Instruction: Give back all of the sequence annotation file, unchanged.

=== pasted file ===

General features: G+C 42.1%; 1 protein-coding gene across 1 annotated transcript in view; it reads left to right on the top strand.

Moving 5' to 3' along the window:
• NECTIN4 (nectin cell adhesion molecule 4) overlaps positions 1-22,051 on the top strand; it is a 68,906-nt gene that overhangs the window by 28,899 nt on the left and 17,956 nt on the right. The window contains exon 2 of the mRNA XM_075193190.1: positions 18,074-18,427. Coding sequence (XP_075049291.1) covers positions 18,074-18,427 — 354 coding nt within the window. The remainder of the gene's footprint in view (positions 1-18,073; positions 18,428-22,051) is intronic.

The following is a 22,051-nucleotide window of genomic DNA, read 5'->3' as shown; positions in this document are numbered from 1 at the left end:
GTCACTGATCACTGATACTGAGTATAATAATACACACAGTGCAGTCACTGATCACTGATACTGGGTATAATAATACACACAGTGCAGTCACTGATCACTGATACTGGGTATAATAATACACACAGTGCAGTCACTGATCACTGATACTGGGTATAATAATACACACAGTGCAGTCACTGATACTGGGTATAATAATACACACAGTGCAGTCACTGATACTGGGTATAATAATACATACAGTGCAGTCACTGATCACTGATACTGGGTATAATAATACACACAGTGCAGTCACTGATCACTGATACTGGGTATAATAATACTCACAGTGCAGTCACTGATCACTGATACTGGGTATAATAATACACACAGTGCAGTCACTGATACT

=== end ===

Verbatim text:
General features: G+C 42.1%; 1 protein-coding gene across 1 annotated transcript in view; it reads left to right on the top strand.

Moving 5' to 3' along the window:
• NECTIN4 (nectin cell adhesion molecule 4) overlaps positions 1-22,051 on the top strand; it is a 68,906-nt gene that overhangs the window by 28,899 nt on the left and 17,956 nt on the right. The window contains exon 2 of the mRNA XM_075193190.1: positions 18,074-18,427. Coding sequence (XP_075049291.1) covers positions 18,074-18,427 — 354 coding nt within the window. The remainder of the gene's footprint in view (positions 1-18,073; positions 18,428-22,051) is intronic.

The following is a 22,051-nucleotide window of genomic DNA, read 5'->3' as shown; positions in this document are numbered from 1 at the left end:
GTCACTGATCACTGATACTGAGTATAATAATACACACAGTGCAGTCACTGATCACTGATACTGGGTATAATAATACACACAGTGCAGTCACTGATCACTGATACTGGGTATAATAATACACACAGTGCAGTCACTGATCACTGATACTGGGTATAATAATACACACAGTGCAGTCACTGATACTGGGTATAATAATACACACAGTGCAGTCACTGATACTGGGTATAATAATACATACAGTGCAGTCACTGATCACTGATACTGGGTATAATAATACACACAGTGCAGTCACTGATCACTGATACTGGGTATAATAATACTCACAGTGCAGTCACTGATCACTGATACTGGGTATAATAATACACACAGTGCAGTCACTGATACT